Next up: “Dune” by Frank Herbert
Be careful when buying this book– I tried to get a new copy to replace my battered hand-me-down version, and it was basically throwing money away. There was a ‘recent’ reprinting, a mass market paperback that was very obviously intended to be a ‘cheap’ version, by the quality of the paper (or lack there-of). It was riddled with printing errors, oh my god. Ink smudges, missing ink, crooked pages, etc. It was seriously appalling. So, if you want a copy, check before you buy!
This is a huge series; I’m only going to review the first book. The others can get… weird. But the first one is a pillar of scifi.
Humans live in an expansive, interstellar empire that bears some semblance to medieval feudal society. Lords head Houses, which all answer to the Emperor, and vie against each other for more power, more influence. House Atreides and House Harkonnen are old enemies; nemeses. House Harkonnen used to be in power of the planet Arrakis, the source of “spice”, a strange drug that many guilds in the empire rely on due to its abilities in broadening mental capabilities. However, the Emperor has removed Harkonnen from power, and has instead installed Atreides, with orders to make sure the production of spice is high and constant.
The ruling family of House Atreides moves to Arrakis (called Dune); Duke Leto Atreides, his Bene Gesserit concubine Jessica, and his son Paul. Paul is really the largest player in the story. When Harkonnen forces attack, killing Leto and taking back Arrakis, Paul and his mother flee into the open desert. They eventually come into contact with the desert-dwelling Fremen, and after an initial conflict, are brought into the group. With them, Paul grows into his power, and into his identity as the Mahdi of prophecy. Becoming the leader of all the Fremen, Paul leads an uprising against the Harkonnen. The power of the Bene Gesserit, the Emperor, House Harkonnen, and the Fremen all conspire to create a dangerous political climate in addition to the physical fighting.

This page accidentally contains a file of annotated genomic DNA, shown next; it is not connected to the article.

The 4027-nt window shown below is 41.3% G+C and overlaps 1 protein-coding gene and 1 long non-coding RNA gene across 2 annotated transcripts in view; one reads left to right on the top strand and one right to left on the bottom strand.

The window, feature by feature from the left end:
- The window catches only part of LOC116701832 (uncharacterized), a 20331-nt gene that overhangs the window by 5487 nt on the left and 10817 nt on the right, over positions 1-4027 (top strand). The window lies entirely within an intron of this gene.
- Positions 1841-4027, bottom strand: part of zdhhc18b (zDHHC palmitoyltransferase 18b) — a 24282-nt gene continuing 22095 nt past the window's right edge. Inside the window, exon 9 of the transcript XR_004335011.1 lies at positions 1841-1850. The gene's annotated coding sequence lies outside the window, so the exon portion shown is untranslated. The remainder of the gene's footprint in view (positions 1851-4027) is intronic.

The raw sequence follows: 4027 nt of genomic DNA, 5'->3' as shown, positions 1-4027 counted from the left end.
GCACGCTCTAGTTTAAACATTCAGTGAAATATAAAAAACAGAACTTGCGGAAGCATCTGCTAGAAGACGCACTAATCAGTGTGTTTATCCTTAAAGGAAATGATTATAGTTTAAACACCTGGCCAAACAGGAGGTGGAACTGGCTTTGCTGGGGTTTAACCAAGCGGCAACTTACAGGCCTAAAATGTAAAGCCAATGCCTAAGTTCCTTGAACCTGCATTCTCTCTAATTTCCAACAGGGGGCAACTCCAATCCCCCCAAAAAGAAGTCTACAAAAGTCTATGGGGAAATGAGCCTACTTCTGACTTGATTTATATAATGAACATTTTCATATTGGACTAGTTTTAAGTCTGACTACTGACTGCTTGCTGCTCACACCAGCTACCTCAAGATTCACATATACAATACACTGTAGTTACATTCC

I first read this in 6th grade, which was maybe a little young for the density of the story, but I still enjoyed it. It’s a good mix of action, intrigue, and science fiction. It is apparently what is called ‘soft’ scifi, in that Herbert deliberately made the technology simple and not that much higher than current levels, so that the focus wouldn’t be on human technological capabilities but on the politics and everything. As much as I like reading about really cool advanced tech that lets people do really awesome stuff like travel the stars, there is something to be said for soft scifi.
There are some limitations to the book; it was written in the 60s, and reflects a lot of the societal aspects of the time, most notably gender roles and sexuality. The portrayal of women in Dune is a little lacking, and homosexuality is portrayed negatively (not really actively, but the sole gay character is also a villain, so…); others have written about these topics, so I’m not going to belabor the point. It doesn’t quite negate the value of the story, though it is annoying.
I liked the Fremen a fair amount, of course, because they were portrayed as a subjugated and repressed minority under the Harkonnen rule of Arrakis and you’re supposed to root for them. But I also just liked the characters, particularly Stilgar and Otheym. The Fremen reverence for the sandworms was interesting, as was the way their society formed with the underlying, extremely important, constant lack of water. Very good worldbuilding, very enjoyable.
Violence. Mild sexuality.